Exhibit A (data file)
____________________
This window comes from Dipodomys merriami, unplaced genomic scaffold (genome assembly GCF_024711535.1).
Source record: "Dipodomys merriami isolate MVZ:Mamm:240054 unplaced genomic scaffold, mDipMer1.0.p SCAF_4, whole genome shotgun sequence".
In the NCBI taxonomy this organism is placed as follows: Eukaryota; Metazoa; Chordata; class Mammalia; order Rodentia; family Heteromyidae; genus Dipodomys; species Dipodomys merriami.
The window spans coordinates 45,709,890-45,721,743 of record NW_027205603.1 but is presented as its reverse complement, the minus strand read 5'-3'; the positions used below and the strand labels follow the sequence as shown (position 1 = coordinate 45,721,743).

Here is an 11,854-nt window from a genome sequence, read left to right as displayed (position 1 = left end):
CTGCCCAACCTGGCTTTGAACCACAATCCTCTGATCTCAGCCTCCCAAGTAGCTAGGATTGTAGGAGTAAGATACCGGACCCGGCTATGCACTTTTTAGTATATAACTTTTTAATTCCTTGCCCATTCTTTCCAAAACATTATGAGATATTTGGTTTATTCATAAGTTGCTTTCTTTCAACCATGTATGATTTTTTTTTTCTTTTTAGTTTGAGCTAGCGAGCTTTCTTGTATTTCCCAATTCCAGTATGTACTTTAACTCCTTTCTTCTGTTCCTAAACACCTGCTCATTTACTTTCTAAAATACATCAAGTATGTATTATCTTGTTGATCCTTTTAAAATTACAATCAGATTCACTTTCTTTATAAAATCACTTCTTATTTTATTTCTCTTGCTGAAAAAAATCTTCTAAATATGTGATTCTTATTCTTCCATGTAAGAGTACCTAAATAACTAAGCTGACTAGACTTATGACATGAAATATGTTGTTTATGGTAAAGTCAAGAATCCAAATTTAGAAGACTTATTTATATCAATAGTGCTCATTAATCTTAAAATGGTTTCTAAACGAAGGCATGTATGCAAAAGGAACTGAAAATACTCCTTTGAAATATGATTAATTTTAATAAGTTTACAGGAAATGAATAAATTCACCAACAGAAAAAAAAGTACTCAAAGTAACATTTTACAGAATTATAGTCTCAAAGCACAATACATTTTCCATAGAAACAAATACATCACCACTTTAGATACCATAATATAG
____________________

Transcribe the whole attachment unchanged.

This window comes from Dipodomys merriami, unplaced genomic scaffold (genome assembly GCF_024711535.1).
Source record: "Dipodomys merriami isolate MVZ:Mamm:240054 unplaced genomic scaffold, mDipMer1.0.p SCAF_4, whole genome shotgun sequence".
In the NCBI taxonomy this organism is placed as follows: Eukaryota; Metazoa; Chordata; class Mammalia; order Rodentia; family Heteromyidae; genus Dipodomys; species Dipodomys merriami.
The window spans coordinates 45,709,890-45,721,743 of record NW_027205603.1 but is presented as its reverse complement, the minus strand read 5'-3'; the positions used below and the strand labels follow the sequence as shown (position 1 = coordinate 45,721,743).

Here is an 11,854-nt window from a genome sequence, read left to right as displayed (position 1 = left end):
CTGCCCAACCTGGCTTTGAACCACAATCCTCTGATCTCAGCCTCCCAAGTAGCTAGGATTGTAGGAGTAAGATACCGGACCCGGCTATGCACTTTTTAGTATATAACTTTTTAATTCCTTGCCCATTCTTTCCAAAACATTATGAGATATTTGGTTTATTCATAAGTTGCTTTCTTTCAACCATGTATGATTTTTTTTTTCTTTTTAGTTTGAGCTAGCGAGCTTTCTTGTATTTCCCAATTCCAGTATGTACTTTAACTCCTTTCTTCTGTTCCTAAACACCTGCTCATTTACTTTCTAAAATACATCAAGTATGTATTATCTTGTTGATCCTTTTAAAATTACAATCAGATTCACTTTCTTTATAAAATCACTTCTTATTTTATTTCTCTTGCTGAAAAAAATCTTCTAAATATGTGATTCTTATTCTTCCATGTAAGAGTACCTAAATAACTAAGCTGACTAGACTTATGACATGAAATATGTTGTTTATGGTAAAGTCAAGAATCCAAATTTAGAAGACTTATTTATATCAATAGTGCTCATTAATCTTAAAATGGTTTCTAAACGAAGGCATGTATGCAAAAGGAACTGAAAATACTCCTTTGAAATATGATTAATTTTAATAAGTTTACAGGAAATGAATAAATTCACCAACAGAAAAAAAAGTACTCAAAGTAACATTTTACAGAATTATAGTCTCAAAGCACAATACATTTTCCATAGAAACAAATACATCACCACTTTAGATACCATAATATAG